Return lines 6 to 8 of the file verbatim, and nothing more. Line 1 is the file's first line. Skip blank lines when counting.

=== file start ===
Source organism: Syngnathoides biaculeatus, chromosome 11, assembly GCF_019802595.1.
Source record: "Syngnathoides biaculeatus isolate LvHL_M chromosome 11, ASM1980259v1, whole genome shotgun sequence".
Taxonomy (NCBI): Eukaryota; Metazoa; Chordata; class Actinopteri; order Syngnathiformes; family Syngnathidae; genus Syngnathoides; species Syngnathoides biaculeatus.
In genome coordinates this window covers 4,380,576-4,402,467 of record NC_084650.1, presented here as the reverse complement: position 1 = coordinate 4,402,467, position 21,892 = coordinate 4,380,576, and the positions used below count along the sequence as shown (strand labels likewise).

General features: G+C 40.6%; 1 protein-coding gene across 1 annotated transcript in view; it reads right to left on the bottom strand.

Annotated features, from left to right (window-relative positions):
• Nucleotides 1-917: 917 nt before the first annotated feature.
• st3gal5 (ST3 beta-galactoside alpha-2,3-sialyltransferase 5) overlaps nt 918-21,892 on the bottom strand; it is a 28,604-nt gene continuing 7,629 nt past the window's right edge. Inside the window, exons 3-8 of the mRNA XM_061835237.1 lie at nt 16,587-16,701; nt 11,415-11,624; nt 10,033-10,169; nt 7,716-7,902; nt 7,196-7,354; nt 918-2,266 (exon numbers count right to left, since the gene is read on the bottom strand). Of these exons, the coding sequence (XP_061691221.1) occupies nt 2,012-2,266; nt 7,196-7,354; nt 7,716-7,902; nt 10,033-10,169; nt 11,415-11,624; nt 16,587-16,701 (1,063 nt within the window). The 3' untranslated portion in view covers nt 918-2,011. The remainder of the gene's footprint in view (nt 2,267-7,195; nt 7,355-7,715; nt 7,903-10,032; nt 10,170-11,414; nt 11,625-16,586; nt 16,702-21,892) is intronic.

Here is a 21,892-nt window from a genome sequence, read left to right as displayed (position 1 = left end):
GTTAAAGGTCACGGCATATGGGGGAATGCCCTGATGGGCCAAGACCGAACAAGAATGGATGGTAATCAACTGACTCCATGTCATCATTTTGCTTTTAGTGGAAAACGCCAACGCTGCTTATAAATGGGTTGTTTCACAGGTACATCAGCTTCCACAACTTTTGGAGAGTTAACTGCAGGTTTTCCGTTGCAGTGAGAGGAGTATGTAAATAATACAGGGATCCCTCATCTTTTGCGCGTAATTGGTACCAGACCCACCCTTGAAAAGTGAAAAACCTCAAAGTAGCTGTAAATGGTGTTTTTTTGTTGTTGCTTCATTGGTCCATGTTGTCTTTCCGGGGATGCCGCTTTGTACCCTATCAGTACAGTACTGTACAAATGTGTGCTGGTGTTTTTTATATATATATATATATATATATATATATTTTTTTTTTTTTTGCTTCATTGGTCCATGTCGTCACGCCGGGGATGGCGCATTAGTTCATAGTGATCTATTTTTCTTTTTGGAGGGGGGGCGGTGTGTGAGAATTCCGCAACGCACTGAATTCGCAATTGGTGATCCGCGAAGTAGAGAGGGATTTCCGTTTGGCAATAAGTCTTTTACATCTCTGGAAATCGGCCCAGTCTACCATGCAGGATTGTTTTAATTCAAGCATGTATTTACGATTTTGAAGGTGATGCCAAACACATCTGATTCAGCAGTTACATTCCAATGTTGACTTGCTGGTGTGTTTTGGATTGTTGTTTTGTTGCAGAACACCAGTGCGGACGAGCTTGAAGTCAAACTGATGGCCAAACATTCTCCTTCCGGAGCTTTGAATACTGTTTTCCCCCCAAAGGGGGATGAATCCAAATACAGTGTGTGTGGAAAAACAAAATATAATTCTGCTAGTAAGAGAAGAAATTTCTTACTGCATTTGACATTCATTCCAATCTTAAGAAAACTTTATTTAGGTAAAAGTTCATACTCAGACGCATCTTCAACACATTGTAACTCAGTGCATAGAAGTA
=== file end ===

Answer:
Annotated features, from left to right (window-relative positions):
• Nucleotides 1-917: 917 nt before the first annotated feature.
• st3gal5 (ST3 beta-galactoside alpha-2,3-sialyltransferase 5) overlaps nt 918-21,892 on the bottom strand; it is a 28,604-nt gene continuing 7,629 nt past the window's right edge. Inside the window, exons 3-8 of the mRNA XM_061835237.1 lie at nt 16,587-16,701; nt 11,415-11,624; nt 10,033-10,169; nt 7,716-7,902; nt 7,196-7,354; nt 918-2,266 (exon numbers count right to left, since the gene is read on the bottom strand). Of these exons, the coding sequence (XP_061691221.1) occupies nt 2,012-2,266; nt 7,196-7,354; nt 7,716-7,902; nt 10,033-10,169; nt 11,415-11,624; nt 16,587-16,701 (1,063 nt within the window). The 3' untranslated portion in view covers nt 918-2,011. The remainder of the gene's footprint in view (nt 2,267-7,195; nt 7,355-7,715; nt 7,903-10,032; nt 10,170-11,414; nt 11,625-16,586; nt 16,702-21,892) is intronic.